How One Woman is Paying Down $9,000+ of Debt

No one likes having consumer debt or being in debt at all for that matter. Yet, many of us find ourselves in debt at one point or another in our lives. Yes, it’s hard to live with payments hanging over your head, but the good news is that you can develop a plan to work your way out of debt.

I personally love hearing first-hand accounts of how people are managing and paying off their debt. Everyone’s story is different, and a woman in my money-management Facebook group recently shared how she was going to pay down more than $9,000 of debt this year. Her strategy is pretty awesome and inspiring so I asked her permission to share it and layout all the steps. To protect her identity, I’ll call her Sheila for the sake of this post. If you have consumer debt and are looking for a place to start when it comes to your debt repayment strategy, these tips can help tremendously.

Assess the Situation

The first step to any successful debt repayment plan involves assessing the situation. In Sheila’s case, it meant getting organized and laying out debt she has, where it came from, and the existing payment details.

The $9,000 of debt Sheila and her husband have is mostly from credit cards. She has a $2,000 card balance that has gotten a little out of control and her husband has a few hundred dollars on some cards. Another major debt they have is a more than $3,000 bill for getting their A/C and furnace replaced recently. Then, there’s about $2,200 that was borrowed to finance a new bed for the couple.

Sheila made a spreadsheet where she was able to rank each debt based on her priorities and include any minimum payments and relevant interest rates.

Balance Transfer

One thing Sheila did right off the bat was very savvy was encourage her husband to get a balance transfer. Since the purchase for the new A/C and furnace was made with one of his credit cards, they both knew their monthly interest payments for that card would skyrocket.

With a balance transfer, the couple only had to pay a small fee to move the high balance to another credit card with 0% interest. The new balance transfer card will have 0% APR for the next 12 months. This allows them some time to get other debts under control and save some money on interest as they work on this larger balance.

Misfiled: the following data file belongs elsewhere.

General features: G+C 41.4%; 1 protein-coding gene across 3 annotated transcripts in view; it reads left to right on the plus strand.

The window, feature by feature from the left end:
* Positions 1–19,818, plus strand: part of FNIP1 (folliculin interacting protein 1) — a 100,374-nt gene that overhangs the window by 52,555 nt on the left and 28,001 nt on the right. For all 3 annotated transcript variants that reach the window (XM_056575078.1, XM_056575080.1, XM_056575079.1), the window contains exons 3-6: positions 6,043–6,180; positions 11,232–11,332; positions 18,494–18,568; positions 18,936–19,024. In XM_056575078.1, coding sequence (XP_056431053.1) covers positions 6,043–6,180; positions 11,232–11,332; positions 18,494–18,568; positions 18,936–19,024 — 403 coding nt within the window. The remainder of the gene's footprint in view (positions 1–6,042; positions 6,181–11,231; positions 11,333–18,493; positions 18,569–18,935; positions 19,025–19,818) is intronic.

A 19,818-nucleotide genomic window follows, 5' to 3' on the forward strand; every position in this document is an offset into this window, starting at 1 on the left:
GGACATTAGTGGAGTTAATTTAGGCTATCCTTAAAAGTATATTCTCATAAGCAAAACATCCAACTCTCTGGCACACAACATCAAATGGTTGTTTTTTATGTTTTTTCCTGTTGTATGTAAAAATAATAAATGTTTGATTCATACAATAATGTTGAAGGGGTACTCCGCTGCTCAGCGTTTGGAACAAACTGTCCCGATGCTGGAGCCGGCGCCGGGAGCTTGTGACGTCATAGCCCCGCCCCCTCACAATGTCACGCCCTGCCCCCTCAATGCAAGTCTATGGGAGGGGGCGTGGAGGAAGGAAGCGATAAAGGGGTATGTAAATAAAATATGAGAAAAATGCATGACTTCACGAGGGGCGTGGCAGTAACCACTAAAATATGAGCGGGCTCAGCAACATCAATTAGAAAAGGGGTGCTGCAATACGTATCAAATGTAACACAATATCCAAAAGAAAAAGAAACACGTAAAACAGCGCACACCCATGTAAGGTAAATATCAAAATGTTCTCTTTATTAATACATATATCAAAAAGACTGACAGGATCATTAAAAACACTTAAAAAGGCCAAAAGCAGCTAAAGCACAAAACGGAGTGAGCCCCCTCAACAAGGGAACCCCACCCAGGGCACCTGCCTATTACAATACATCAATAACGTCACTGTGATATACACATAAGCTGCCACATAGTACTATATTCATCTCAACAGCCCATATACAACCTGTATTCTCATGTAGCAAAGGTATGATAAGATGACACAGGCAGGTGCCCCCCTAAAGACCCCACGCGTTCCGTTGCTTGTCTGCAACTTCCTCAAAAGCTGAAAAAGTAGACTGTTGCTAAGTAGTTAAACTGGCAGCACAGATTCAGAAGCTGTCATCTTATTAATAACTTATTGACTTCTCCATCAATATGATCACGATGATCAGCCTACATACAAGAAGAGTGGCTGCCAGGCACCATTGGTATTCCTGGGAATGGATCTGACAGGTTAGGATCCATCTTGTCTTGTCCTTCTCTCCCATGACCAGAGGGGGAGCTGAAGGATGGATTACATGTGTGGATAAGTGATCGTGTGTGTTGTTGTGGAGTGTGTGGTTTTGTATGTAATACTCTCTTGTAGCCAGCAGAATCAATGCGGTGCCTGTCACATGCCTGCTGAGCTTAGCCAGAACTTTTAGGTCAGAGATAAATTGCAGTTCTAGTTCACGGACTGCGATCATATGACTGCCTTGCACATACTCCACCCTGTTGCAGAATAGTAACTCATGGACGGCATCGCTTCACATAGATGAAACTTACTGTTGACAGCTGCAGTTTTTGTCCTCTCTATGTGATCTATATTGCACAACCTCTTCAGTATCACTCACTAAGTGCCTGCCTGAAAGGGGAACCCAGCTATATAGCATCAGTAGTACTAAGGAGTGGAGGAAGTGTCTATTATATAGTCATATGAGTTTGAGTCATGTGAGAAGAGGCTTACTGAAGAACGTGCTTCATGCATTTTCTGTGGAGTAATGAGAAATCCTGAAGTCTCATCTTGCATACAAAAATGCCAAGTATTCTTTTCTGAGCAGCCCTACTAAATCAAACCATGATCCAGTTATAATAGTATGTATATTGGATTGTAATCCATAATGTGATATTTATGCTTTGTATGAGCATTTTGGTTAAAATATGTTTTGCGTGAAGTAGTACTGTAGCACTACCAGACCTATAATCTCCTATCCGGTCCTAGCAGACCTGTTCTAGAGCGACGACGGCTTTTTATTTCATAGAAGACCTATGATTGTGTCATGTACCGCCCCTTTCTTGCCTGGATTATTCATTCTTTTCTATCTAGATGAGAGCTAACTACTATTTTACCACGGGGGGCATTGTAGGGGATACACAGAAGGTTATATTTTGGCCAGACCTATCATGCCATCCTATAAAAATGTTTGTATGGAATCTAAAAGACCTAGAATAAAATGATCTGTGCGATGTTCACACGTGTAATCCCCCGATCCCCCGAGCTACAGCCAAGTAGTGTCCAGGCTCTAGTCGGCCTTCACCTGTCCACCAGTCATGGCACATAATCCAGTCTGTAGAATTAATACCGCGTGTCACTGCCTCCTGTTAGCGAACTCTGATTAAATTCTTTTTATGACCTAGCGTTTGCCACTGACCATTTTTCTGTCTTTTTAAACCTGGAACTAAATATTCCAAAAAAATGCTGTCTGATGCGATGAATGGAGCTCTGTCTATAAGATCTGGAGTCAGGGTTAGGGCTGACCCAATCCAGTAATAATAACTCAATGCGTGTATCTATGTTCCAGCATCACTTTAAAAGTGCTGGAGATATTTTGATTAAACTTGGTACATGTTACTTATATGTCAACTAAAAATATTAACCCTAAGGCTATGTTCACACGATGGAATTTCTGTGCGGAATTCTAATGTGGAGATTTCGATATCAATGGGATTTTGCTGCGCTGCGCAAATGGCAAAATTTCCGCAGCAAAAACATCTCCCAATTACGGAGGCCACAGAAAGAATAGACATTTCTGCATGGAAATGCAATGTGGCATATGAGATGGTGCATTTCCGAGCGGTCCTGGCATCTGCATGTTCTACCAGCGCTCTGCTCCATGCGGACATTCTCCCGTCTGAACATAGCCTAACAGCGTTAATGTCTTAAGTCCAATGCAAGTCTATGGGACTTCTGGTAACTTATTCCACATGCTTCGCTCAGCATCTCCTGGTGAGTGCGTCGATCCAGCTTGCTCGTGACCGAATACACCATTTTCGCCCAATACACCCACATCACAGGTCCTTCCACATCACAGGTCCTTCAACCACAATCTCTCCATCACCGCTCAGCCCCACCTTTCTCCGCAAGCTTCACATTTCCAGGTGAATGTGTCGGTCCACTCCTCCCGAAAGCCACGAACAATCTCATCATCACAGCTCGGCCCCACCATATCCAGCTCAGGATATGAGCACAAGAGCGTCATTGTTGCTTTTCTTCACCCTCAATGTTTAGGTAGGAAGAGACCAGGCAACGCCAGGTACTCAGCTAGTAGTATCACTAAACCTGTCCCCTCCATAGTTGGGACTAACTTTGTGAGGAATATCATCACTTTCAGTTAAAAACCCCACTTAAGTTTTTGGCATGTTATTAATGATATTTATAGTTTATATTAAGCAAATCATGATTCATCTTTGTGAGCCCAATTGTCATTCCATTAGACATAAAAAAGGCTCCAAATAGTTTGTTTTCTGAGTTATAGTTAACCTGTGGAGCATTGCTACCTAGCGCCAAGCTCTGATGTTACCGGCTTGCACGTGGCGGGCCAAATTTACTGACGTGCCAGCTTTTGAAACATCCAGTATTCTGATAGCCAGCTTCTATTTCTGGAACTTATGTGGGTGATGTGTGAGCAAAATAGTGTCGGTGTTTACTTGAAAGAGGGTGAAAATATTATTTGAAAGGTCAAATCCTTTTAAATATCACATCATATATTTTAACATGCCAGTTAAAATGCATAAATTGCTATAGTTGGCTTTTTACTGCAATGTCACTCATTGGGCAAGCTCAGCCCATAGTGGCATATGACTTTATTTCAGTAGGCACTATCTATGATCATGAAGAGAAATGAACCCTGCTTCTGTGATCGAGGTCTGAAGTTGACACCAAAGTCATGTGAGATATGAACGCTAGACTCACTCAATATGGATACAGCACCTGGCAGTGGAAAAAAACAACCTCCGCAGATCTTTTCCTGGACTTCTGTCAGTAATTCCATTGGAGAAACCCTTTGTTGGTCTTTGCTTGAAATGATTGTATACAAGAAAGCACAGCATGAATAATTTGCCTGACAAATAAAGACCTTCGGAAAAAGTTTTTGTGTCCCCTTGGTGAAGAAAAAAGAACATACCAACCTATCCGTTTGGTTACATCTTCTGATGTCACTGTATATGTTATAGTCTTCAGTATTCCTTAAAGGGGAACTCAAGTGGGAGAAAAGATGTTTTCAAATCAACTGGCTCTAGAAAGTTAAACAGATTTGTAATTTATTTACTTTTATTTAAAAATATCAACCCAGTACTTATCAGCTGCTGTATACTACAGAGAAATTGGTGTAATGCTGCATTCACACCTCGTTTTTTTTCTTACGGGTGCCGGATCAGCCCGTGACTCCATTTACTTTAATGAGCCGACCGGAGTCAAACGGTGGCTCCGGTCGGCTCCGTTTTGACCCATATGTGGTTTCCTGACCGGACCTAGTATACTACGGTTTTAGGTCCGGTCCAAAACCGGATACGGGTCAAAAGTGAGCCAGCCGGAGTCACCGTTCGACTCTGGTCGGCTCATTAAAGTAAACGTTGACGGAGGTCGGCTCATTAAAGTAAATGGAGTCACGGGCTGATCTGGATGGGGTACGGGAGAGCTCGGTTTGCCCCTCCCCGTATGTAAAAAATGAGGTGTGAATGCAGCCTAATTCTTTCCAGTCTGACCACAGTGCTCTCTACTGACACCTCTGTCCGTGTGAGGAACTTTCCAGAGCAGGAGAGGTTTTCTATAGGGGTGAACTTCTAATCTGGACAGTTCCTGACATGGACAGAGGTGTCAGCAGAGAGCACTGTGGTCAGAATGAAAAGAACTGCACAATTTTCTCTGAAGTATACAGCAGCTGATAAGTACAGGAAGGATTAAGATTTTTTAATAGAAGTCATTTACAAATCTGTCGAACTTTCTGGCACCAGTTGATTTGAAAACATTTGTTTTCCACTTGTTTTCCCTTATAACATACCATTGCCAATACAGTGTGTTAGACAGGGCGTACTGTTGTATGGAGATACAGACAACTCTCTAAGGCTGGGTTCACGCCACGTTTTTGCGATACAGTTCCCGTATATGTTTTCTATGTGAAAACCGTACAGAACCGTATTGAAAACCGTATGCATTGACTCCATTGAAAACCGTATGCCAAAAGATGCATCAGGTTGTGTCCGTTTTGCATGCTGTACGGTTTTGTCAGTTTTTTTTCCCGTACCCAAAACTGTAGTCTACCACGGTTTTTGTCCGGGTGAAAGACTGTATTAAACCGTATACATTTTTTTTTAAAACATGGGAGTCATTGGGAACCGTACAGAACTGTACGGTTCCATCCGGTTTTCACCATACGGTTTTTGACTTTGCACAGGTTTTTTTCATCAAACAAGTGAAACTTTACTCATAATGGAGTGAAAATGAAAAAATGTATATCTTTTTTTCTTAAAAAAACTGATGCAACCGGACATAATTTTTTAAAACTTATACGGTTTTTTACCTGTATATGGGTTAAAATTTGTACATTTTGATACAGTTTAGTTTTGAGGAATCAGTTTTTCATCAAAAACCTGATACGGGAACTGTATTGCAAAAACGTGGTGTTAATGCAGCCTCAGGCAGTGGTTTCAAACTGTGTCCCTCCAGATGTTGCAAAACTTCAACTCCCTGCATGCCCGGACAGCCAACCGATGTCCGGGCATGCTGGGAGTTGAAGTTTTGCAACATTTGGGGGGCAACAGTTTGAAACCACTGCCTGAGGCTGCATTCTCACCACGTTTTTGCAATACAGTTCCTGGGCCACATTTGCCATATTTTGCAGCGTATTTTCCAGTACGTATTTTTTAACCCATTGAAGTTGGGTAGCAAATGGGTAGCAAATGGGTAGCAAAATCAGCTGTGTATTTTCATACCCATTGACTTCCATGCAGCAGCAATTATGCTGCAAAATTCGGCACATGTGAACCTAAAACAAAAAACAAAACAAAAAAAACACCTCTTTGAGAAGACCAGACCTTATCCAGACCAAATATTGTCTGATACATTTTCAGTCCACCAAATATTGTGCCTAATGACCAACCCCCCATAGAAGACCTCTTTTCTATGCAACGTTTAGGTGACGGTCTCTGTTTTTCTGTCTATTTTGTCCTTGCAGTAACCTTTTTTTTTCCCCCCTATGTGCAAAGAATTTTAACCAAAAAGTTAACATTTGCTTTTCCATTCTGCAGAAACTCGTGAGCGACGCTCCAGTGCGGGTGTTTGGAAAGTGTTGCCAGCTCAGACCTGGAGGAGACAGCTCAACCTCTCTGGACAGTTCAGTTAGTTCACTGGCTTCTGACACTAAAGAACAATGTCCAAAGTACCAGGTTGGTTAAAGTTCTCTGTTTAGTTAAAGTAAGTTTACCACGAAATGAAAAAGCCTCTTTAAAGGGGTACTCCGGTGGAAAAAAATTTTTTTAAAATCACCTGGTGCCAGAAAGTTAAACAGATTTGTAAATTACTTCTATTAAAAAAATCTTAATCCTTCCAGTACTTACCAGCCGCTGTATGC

RELATED: Should You Get a Balance Transfer to Pay Off Credit Card Debt?

Start Implementing the Snowball Method

There are many different ways to pay off debt. The key is to decide which method works best for you and be able to stick with it. Sheila and her husband decided to start using the snowball method to tackle their debt. This involves starting with the smallest balance and paying it off first for a quick win.

Then, you roll that payment onto the next debt and just keep working your way up the ladder. As you pay off more debt, even if it’s smaller balances, your cash flow will increase and you’ll have more money to put toward the higher balances when you get to them.

RELATED: 3 Methods of Debt Payoff You Need to Know

Increase the Size of the Shovel

I’m not the biggest Dave Ramsey fan, but I do love when his shovel analogy when he’s talking to people about paying off their debt. He views living in debt as being stuck in a deep ditch. The more debt you have, the bigger the ditch is. However, you do have a shovel and that’s usually your income along with other resources that can help you get out of debt.

If your ‘shovel’ is small, it’s going to be harder to get out of the ‘ditch’ or your debt because you won’t have much to combat things like interest charges or just extra unexpected expenses which could delay your progress. When your shovel is bigger, it’s easier to free yourself of debt.

Sheila and her husband are definitely focusing on increasing the size of their shovel to pay off $9,000 of consumer debt. For starters, they will have extra income of anywhere from $700 to $900 per month coming in. Sheila also plans on picking up some extra hours at work to increase her income. Her husband will be doing food delivery once a week to earn the money for his monthly minimum credit card payments. That way, all other extra money can go toward additional debt repayment.

Limit Extra Spending

Sheila explained how her family would definitely be watching their spending for the remainder of the year in order to pay down as much consumer debt as quickly as possible.

“We likely won’t be dining out or doing a lot of activities that cost money,” she said in her post. “I plan to really look for deals whenever we need to buy something like a household item or some clothes for the kids. As much as I don’t want to forego a family vacation this year or next year, I will be focused on planning an affordable mini-trip or nearby getaway instead to save more money.”

Sheila and her husband already have a realistic budget in place which is great. They plan to compare pricing on insurance, manage their grocery spending better, and cut out any unnecessary bills for the time being.

Stay the Course

Staying the course is so important when you’re on a debt repayment journey. Some days will be harder than others. So you’ll need to find support from a partner, loved one, or friend who can encourage you on the way.

If you’re paying off debt with a partner like Sheila has been, be sure to set up regular money meetings to discuss household finances and your debt repayment progress. Don’t beat yourself up if you have a slip-up or don’t meet one of your goals for the month. Just get back on track and acknowledge your progress along the way to make the journey more successful.

Are you trying to pay off consumer debt right now? What does your strategy look like?